Mr. Linares letter to the Blue Mountains Biodiversity Project contained this information:

    On Monday, December 16, 2013, I received your letter dated December 13, 2013 in which you stated that you are withdrawing your objection to the West Bend Vegetation Management Project based on the modifications made by Forest Supervisor John Allen during the objection resolution process.

    While I certainly don’t know anything else about this specific project except what has been presented in the Oregonian article and within the Objection responses, it sure seems as if the Forest Service’s ability to make modifications and remain flexible within the project planning process was a huge reason this project “went right.”

    This compares to some other high-profile CFLRP projects, such as the Colt Summit Timber Sale on the Lolo National Forest, in which the Forest Service was completely unwilling to make any modifications or remain flexible even going so far as the Lolo Supervisor telling conservation groups during the appeal resolution meeting “We’re fully funded for this project and we’re not making any changes.” The result was the first timber sale lawsuit on the Lolo National Forest in over 5 years.

  2. Sharon said: “Note to folks developing project websites.. please link directly to objections rather than have people need to go search through various years to find them.”

    I totally agree, it doesn’t seem like that would be hard to do. If I could add one more thing to my wish list, it would be to have a link to the actual objections themselves. Reading the forest supervisor’s response only (in which she/he attempts to paraphrase and summarize the objection before responding) often leaves a big question mark about what the objection was all about in the first place. The federal government probably has enough bandwidth capacity to accomplish that minor upgrade.

  3. Matthew, 1) I think you and I agree that the resolution of the objection issue seems to have been about “doing a deal that potential litigants can live with.”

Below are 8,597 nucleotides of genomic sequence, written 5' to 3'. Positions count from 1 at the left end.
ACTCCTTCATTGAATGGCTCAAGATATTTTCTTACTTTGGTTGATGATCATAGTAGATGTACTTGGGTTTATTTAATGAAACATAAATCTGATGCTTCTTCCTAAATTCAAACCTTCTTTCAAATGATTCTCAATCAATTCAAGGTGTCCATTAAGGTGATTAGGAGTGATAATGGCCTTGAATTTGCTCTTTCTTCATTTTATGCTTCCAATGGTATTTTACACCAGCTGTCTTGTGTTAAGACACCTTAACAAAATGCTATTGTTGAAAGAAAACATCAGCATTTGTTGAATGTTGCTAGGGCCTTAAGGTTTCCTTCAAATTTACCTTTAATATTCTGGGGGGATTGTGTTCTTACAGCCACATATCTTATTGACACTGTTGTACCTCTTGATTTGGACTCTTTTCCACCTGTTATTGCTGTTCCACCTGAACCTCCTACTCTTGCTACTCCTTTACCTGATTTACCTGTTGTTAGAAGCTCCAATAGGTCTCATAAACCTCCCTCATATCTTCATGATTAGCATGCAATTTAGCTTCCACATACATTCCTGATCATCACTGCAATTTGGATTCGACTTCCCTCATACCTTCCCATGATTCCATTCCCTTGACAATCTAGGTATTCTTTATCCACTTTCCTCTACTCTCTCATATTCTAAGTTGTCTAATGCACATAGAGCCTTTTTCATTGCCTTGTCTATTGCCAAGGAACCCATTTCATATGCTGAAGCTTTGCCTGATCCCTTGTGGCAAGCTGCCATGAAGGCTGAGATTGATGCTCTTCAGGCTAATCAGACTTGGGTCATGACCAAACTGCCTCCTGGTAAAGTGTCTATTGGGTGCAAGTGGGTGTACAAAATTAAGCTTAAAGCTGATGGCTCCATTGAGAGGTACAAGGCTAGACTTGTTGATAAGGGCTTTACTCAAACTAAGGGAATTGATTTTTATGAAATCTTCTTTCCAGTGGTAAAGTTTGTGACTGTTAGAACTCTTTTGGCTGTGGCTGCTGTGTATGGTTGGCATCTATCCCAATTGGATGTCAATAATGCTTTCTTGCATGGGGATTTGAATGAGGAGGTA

2) As you may recall, vis a vis Colt Summit, my efforts to find out from Garrity what changes he wanted made were unsuccessful http://forestpolicypub.com/2011/10/11/now-entering-litigation-the-cone-of-silence-descends/.

    Guy, I agree, and I think some folks post them, and maybe the Deschutes did but I couldn’t find it.

  4. Of course why some things work and other don’t is fairly complex. I was interested to note they were also able to sell the pole creek fire salvage sale without litigation. Of course by the time they had the sale it was pretty watered down, 2 million feet out of a billion maybe. I noticed there was only one bidder on that sale and it went for appraised price.
    I think it does show some good leadership to get things done.
    My problem is as a small sawmill we need a larger diameter logs to meet the needs of our markets. (it takes a large multi million sawmill to be viable with small diameter logs)
    Often these trees are restricted from harvest to appease the environmental community, even when there no shortage of of large diameter dead/burned timber in the sale area.
    I have come to feel this is fairly discriminatory against the small local producer, (who I think the public lands managers should be encouraging) in favor of the larger well capitalized producers.